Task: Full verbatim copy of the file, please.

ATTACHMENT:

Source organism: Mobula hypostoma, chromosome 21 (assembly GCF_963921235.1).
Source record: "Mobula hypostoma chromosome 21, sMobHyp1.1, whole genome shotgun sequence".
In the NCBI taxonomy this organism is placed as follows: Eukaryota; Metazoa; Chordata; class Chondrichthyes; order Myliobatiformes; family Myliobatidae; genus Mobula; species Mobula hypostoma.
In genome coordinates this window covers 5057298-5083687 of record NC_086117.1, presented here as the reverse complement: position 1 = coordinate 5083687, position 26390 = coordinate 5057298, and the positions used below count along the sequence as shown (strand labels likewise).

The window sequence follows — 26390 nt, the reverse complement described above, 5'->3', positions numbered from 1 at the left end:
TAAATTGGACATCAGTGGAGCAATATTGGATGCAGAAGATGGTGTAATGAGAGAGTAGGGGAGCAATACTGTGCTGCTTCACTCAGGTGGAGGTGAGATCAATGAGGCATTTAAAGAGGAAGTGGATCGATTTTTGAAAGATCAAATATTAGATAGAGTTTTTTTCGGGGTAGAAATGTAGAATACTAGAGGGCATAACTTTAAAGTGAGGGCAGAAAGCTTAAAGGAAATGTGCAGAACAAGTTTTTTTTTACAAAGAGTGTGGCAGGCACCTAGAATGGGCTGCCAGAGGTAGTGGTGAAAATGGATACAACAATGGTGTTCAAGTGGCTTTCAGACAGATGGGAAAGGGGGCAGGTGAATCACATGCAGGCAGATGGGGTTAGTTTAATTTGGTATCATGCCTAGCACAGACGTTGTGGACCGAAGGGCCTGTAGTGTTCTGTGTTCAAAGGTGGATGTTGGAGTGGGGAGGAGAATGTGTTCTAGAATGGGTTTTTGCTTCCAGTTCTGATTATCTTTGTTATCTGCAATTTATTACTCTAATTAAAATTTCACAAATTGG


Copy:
Source organism: Mobula hypostoma, chromosome 21 (assembly GCF_963921235.1).
Source record: "Mobula hypostoma chromosome 21, sMobHyp1.1, whole genome shotgun sequence".
In the NCBI taxonomy this organism is placed as follows: Eukaryota; Metazoa; Chordata; class Chondrichthyes; order Myliobatiformes; family Myliobatidae; genus Mobula; species Mobula hypostoma.
In genome coordinates this window covers 5057298-5083687 of record NC_086117.1, presented here as the reverse complement: position 1 = coordinate 5083687, position 26390 = coordinate 5057298, and the positions used below count along the sequence as shown (strand labels likewise).

The window sequence follows — 26390 nt, the reverse complement described above, 5'->3', positions numbered from 1 at the left end:
TAAATTGGACATCAGTGGAGCAATATTGGATGCAGAAGATGGTGTAATGAGAGAGTAGGGGAGCAATACTGTGCTGCTTCACTCAGGTGGAGGTGAGATCAATGAGGCATTTAAAGAGGAAGTGGATCGATTTTTGAAAGATCAAATATTAGATAGAGTTTTTTTCGGGGTAGAAATGTAGAATACTAGAGGGCATAACTTTAAAGTGAGGGCAGAAAGCTTAAAGGAAATGTGCAGAACAAGTTTTTTTTTACAAAGAGTGTGGCAGGCACCTAGAATGGGCTGCCAGAGGTAGTGGTGAAAATGGATACAACAATGGTGTTCAAGTGGCTTTCAGACAGATGGGAAAGGGGGCAGGTGAATCACATGCAGGCAGATGGGGTTAGTTTAATTTGGTATCATGCCTAGCACAGACGTTGTGGACCGAAGGGCCTGTAGTGTTCTGTGTTCAAAGGTGGATGTTGGAGTGGGGAGGAGAATGTGTTCTAGAATGGGTTTTTGCTTCCAGTTCTGATTATCTTTGTTATCTGCAATTTATTACTCTAATTAAAATTTCACAAATTGG